As our civilization becomes more and more reliant upon computers and other intelligent devices, there arises specific moral issue that designers and programmers will inevitably be forced to address. Among these concerns is trust. Can we trust that the AI we create will do what it was designed to without any bias? There’s also the issue of incorruptibility. Can the AI be fooled into doing something unethical? Can it be programmed to commit illegal or immoral acts? Transparency comes to mind as well. Will the motives of the programmer or the AI be clear? Or will there be ambiguity in the interactions between humans and AI? The list of questions could go on and on.
Imagine if the government uses a machine-learning algorithm to recommend applications for student loan approvals. A rejected student and or parent could file a lawsuit alleging that the algorithm was designed with racial bias against some student applicants. The defense could be that this couldn’t be possible since it was intentionally designed so that it wouldn’t have knowledge of the race of the person applying for the student loan. This could be the reason for making a system like this in the first place — to assure that ethnicity will not be a factor as it could be with a human approving the applications. But suppose some racial profiling was proven in this case.
If directed evolution produced the AI algorithm, then it may be impossible to understand why, or even how. Maybe the AI algorithm uses the physical address data of candidates as one of the criteria in making decisions. Maybe they were born in or at some time lived in poverty‐stricken regions, and that in fact, a majority of those applicants who fit these criteria happened to be minorities. We wouldn’t be able to find out any of this if we didn’t have some way to audit the systems we are designing. It will become critical for us to design AI algorithms that are not just robust and scalable, but also easily open to inspection.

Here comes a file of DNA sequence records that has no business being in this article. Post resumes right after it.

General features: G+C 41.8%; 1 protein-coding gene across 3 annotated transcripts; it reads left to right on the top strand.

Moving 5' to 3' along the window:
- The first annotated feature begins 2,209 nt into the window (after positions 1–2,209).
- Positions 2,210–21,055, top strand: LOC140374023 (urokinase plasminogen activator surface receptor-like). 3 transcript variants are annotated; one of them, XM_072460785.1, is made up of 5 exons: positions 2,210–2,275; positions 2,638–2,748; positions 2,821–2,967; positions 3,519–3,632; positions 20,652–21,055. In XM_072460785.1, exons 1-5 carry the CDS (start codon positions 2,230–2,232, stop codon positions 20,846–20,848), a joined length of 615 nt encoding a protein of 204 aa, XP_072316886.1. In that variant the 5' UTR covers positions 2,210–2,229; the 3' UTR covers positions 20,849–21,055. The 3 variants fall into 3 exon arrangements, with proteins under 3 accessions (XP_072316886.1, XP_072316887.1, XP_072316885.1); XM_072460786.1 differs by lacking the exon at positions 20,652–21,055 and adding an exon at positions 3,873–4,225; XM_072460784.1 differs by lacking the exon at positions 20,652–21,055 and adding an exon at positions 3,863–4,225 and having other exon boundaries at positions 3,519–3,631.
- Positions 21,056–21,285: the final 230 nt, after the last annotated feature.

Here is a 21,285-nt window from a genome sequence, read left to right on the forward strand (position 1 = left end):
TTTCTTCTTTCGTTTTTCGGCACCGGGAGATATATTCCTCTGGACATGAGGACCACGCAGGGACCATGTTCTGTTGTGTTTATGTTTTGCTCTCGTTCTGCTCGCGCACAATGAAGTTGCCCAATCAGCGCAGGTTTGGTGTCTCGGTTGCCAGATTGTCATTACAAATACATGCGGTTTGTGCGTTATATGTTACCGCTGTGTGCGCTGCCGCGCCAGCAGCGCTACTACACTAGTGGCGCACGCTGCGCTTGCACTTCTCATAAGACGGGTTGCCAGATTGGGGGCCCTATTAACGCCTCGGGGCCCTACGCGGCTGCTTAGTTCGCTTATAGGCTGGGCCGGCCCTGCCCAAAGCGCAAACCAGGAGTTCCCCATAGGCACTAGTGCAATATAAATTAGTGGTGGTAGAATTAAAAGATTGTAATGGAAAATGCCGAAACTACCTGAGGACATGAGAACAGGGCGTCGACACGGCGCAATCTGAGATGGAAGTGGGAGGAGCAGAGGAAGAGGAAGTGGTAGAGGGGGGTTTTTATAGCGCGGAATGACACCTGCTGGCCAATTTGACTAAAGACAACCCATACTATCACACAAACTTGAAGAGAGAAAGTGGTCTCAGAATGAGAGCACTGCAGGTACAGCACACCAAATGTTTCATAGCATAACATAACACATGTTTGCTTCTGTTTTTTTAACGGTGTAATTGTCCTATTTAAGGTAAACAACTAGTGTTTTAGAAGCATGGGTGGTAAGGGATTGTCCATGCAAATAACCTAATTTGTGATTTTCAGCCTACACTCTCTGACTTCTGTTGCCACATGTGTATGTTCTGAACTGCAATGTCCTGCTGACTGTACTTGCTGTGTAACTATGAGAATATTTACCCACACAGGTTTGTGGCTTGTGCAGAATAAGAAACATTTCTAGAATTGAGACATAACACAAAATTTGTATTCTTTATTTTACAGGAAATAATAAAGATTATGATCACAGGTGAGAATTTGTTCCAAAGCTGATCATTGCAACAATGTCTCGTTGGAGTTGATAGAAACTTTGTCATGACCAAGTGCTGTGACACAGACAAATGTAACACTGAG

Being open to inspection isn’t the only characteristic that we would hope to instill in an AI. It is also important that they are predictable to those functions which we designed them to oversee. To a designer, this “preference for precedent” (a desire to readily predict the outcome on a regular basis) may seem incomprehensible. Why restrict our future creation by limiting it with the past, when technology is always supposed to be progressing?
It will also become more critical as AI becomes more and more complicated that its algorithms are designed against manipulation. Meaning they will need to be resistant to outside influences that are intended to corrupt their function to the benefit something else. If an AI system fails its task, who will take the blame? The company who made it? The end‐users?
Bureaucracies frequently take shelter by creating systems that diffuse responsibility so widely, that no single person can take the blame. An AI system could end up being an even better shelter. Just blame it all on the machine. It’s easy, and it can’t defend itself.
Thankfully, most AIs currently in use create very few ethical issues that aren’t already present in products and services. The approach of AI algorithms toward more human-like understanding will have expected difficulties as we begin to deploy these algorithms more and more in our society.
The problem arises as AI platforms become more and more intelligent, and are required to behave more like humans. When this becomes more of the norm, general AI algorithms may no longer perform in predictable contexts, requiring new kinds of safety assurances and the creation of a whole new slew of ethical considerations for AI systems.
The prospect of AIs with advanced intelligence and advanced abilities presents us with the extraordinary challenge of creating an algorithm whose outputs will have advanced ethical behavior. These challenges may seem like a science fiction fantasy to some, but we will indeed encounter them in the future.
So how do we deal with these moral dilemmas? How do we face them and find ways to overcome them? By following one simple guide: That we as Experience Designers should strive to improve the world, not duplicate it. We must exercise extreme caution. As long as our existing world is not perfect, and the data shaping the new world is coming from us, we won’t be developing future models that are improvements upon our past unless we make a clear point to do so.
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